Presentation on theme: "HS0002 1 Title: Decentralized Exemption Determination Process Authors: Caroline Miner, Program Manager, Office of the Under Secretary of Defense for Personnel."— Presentation transcript:
HS Title: Decentralized Exemption Determination Process Authors: Caroline Miner, Program Manager, Office of the Under Secretary of Defense for Personnel and Readiness (OUSD/P&R) Human Research Protection Program (HRPP) Francine Jones and Erin Loos, Booz Allen Hamilton, Contractor Support to the OUSD/P&R HRPP
HS PROBLEM The Office for Human Research Protections: recommends that investigators not determine whether their own research is exempt from the Common Rule does not specify who has the authority to make these determinations. Many institutions designate the IRB as the decision authority, causing: increased burden on the IRB lack of timeliness in the reviews perception of regulatory creep
HS BACKGROUND The National Human Research Protections Advisory Committee (NHRPAC): formed a social and behavioral sciences working group (WG) charged the WG with suggesting ways to reduce regulatory burden in low risk research while maintaining protections for research participants The WG provided specific recommendations for achieving the above (see handout)
HS OUSD(P&R) ENVIRONMENT 8 institutions engaged in research Each institution is equivalent to a university department in terms of management structure. Institutions include a K-12 school system, a health care program, a medical school, and a personnel research center. The institutions conduct between 3 and 500 human subjects research protocols per year. Exemption determinations range from 90% of protocols at the K-12 school system to 10% at the medical school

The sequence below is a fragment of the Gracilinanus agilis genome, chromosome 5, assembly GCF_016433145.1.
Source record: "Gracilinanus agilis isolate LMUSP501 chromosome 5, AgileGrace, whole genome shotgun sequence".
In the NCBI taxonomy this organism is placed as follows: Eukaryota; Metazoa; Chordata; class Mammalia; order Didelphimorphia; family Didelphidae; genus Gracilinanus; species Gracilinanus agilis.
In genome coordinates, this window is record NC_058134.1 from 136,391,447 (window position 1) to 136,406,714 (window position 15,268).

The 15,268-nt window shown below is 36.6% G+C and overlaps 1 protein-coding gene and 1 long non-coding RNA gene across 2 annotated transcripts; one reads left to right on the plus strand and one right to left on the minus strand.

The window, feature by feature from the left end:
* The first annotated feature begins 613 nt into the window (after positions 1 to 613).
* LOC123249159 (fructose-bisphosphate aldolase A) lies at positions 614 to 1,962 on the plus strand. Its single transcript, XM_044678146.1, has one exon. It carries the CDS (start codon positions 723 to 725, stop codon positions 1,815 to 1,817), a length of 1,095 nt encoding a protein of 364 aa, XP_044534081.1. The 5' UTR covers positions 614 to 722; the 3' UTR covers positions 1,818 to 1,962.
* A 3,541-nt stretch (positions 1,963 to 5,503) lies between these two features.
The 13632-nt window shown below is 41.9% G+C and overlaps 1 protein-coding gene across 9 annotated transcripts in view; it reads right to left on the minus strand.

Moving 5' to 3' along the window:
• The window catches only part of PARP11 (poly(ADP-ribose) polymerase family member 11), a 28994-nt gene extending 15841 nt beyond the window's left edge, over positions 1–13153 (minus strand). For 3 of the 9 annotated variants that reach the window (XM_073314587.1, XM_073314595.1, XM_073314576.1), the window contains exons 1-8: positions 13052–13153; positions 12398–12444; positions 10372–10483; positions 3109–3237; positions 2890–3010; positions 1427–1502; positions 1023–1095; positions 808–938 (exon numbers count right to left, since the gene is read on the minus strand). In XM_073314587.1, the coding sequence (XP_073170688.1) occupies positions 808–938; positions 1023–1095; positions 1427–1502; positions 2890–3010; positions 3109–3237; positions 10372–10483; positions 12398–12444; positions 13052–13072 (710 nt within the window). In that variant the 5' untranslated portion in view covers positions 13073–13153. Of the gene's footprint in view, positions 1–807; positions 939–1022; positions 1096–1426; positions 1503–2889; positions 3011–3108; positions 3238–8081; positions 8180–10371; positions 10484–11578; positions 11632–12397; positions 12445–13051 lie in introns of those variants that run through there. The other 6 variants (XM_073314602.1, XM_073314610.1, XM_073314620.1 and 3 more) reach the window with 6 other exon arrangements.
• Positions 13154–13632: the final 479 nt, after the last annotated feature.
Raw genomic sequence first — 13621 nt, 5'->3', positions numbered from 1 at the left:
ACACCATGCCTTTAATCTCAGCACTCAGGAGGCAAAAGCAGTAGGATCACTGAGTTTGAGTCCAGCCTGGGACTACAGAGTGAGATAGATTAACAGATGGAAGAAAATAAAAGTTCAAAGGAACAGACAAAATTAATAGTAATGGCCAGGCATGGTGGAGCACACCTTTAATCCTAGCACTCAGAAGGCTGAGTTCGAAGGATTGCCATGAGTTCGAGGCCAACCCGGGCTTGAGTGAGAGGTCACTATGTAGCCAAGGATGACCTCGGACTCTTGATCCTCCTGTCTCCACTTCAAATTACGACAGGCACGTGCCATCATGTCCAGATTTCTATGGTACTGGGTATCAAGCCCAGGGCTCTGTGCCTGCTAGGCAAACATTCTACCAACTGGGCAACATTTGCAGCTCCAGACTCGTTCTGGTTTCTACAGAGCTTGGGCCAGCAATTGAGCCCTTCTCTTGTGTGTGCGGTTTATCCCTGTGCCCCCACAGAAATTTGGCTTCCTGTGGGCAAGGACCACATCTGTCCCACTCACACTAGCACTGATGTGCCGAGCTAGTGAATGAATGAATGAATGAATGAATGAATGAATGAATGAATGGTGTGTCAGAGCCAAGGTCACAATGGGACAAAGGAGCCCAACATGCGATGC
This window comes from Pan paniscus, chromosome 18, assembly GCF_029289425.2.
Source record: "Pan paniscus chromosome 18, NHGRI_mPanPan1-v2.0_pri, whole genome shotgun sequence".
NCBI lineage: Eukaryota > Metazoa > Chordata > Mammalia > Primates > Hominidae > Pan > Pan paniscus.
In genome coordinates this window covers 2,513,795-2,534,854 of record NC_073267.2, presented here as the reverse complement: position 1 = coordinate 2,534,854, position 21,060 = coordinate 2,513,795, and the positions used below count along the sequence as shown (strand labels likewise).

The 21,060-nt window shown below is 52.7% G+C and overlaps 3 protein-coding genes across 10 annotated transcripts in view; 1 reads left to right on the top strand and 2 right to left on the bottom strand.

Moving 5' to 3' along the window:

HS OUSD(P&R)s SOLUTION Each institution designates an Exemption Determination Official (EDO) to serve as the program manager for the HRPP. EDOs must have: –Knowledge about research –No vested interest in the research –Sufficient stature and authority Activities that appear to involve human subjects research are forwarded to the EDO for review. EDOs determine what level and type of review each project needs and document the decision.
HS Exempt Determination Official (EDO) EDOs receive direct training from the HRPP oversight office and on-the-job mentoring EDOs report to both the oversight office and the Institutional Official (IO) to balance their authority The authorities of the EDO are separate from and independent of the IRB and the regulation. Until they are proficient, all of their determinations must be approved by the oversight office. Once they complete training and make independent determinations, their files are subject to review by the oversight office.
HS KEYS FOR SUCCESS The EDO needs a deputy or Co-EDO for purposes of continuity. The number of EDOs per institution varies by volume. Determine beforehand which EDO conducts reviews to prevent EDO shopping. The EDO must have strong support from the IO and the oversight office. Encourage open dialogue between the EDO and the oversight office. Develop an appeal process for EDO decisions. Conduct periodic routine group training to promote networking. Conduct periodic formal and informal audits for both quality assurance and quality improvement purposes.
HS MEASURES Efficiency is measured by processing time as determined by: EDO reviewer files self reports Effectiveness is measured in correctness of EDO determinations as identified by: review outcomes total number of compliance problems program wide
HS RESULTS Using these measures, most determinations are made within 48 hours of receipt of proper documentation. With at least one informal review of each of our institutions completed, we have not found any significant review errors. Higher overall rate of compliance is shown by reduction in non-compliance issues comparing audit results and reports from other sources from the year we initiated the program (FY05) to FY09.
HS CONCLUSION This program: –sets standards for human subject protections across the institutions; –provides higher consistency in research reviews; –opens communication between the oversight office and local institutions; –produces remarkably efficient reviews that are based in the research environment